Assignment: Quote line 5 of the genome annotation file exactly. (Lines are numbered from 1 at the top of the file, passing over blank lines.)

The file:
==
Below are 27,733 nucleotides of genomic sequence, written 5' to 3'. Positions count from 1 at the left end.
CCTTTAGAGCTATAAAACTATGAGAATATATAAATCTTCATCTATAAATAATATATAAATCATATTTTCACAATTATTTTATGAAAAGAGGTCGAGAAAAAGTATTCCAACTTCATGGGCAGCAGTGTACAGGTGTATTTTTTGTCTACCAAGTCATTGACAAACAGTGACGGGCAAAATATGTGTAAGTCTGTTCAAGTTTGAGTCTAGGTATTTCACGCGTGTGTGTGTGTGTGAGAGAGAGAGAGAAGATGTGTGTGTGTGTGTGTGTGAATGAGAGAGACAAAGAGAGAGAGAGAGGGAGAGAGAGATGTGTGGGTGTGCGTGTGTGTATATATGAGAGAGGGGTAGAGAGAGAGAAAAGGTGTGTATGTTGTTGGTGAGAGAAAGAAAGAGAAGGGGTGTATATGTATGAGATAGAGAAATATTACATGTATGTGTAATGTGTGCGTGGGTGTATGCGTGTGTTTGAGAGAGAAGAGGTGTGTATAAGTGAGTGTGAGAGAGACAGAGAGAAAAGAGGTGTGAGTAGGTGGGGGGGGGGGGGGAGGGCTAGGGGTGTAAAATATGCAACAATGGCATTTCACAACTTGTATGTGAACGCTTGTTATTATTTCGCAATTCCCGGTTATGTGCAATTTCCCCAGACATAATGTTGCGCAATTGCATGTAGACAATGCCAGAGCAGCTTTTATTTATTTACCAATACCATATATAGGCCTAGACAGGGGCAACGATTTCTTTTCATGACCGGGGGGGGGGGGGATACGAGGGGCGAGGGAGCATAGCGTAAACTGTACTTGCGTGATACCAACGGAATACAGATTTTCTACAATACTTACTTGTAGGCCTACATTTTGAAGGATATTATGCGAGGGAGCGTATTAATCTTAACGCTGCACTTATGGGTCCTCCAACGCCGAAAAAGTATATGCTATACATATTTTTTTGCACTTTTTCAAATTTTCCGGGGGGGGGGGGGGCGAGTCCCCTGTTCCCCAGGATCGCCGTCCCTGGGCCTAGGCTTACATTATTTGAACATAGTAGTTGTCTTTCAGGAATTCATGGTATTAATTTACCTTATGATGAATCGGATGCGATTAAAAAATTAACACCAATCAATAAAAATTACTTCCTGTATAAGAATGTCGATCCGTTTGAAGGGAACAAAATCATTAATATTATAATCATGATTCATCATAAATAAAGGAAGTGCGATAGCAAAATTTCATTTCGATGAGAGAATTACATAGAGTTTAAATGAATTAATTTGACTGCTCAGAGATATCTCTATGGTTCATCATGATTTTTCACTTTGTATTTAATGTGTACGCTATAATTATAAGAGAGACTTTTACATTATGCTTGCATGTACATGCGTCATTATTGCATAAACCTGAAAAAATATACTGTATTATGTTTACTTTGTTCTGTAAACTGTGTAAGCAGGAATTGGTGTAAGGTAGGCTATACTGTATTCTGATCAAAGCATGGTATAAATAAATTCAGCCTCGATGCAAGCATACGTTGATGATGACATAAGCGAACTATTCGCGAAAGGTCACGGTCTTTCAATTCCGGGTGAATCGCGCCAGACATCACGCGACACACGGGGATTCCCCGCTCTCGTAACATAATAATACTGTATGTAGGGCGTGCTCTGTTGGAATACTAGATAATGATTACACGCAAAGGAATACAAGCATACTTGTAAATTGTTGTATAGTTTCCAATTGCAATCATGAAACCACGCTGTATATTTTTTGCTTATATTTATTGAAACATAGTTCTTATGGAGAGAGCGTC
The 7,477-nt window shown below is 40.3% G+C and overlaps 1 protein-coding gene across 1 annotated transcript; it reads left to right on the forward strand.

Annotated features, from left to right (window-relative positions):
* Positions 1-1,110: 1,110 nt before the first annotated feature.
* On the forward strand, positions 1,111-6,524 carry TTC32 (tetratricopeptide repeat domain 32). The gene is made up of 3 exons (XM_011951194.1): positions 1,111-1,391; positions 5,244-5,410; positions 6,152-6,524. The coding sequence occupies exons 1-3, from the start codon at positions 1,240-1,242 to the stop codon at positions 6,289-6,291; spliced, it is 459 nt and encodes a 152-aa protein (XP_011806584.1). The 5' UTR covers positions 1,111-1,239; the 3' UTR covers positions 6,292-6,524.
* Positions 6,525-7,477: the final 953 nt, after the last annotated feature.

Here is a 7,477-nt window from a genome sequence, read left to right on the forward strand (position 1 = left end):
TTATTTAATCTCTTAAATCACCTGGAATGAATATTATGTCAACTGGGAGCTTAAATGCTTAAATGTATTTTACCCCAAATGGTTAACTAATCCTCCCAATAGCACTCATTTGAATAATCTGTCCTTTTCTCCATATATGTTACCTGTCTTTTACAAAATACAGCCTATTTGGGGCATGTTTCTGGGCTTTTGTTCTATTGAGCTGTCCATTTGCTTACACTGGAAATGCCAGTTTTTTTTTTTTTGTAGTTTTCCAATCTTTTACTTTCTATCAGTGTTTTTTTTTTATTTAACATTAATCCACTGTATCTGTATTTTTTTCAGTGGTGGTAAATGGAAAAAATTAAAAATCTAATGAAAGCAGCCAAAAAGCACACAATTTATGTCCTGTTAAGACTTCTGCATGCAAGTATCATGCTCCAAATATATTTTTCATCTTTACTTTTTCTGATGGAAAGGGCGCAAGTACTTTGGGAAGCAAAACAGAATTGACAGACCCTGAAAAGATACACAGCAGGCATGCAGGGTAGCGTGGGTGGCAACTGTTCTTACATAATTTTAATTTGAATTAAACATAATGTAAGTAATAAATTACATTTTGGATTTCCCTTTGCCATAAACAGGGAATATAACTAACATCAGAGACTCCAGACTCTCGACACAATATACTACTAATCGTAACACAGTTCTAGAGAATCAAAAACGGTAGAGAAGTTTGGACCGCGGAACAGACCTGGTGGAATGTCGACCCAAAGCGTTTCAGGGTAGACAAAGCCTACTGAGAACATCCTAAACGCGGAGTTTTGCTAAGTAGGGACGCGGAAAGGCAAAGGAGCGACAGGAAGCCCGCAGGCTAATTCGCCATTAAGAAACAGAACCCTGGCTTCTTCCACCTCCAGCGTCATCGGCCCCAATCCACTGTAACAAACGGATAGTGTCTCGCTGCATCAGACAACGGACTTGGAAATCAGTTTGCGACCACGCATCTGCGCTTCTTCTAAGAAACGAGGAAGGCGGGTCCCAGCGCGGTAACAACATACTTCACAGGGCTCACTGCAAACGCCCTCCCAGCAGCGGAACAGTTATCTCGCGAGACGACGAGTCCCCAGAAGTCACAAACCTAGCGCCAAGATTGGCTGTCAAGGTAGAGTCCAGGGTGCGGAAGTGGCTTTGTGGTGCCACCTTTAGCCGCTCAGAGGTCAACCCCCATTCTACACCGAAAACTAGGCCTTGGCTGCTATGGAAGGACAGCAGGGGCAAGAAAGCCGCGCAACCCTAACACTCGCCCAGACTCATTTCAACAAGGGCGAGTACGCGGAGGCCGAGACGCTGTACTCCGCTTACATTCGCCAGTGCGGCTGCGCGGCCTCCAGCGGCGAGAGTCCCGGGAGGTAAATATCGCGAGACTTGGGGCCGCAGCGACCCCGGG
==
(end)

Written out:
* Positions 1-1,110: 1,110 nt before the first annotated feature.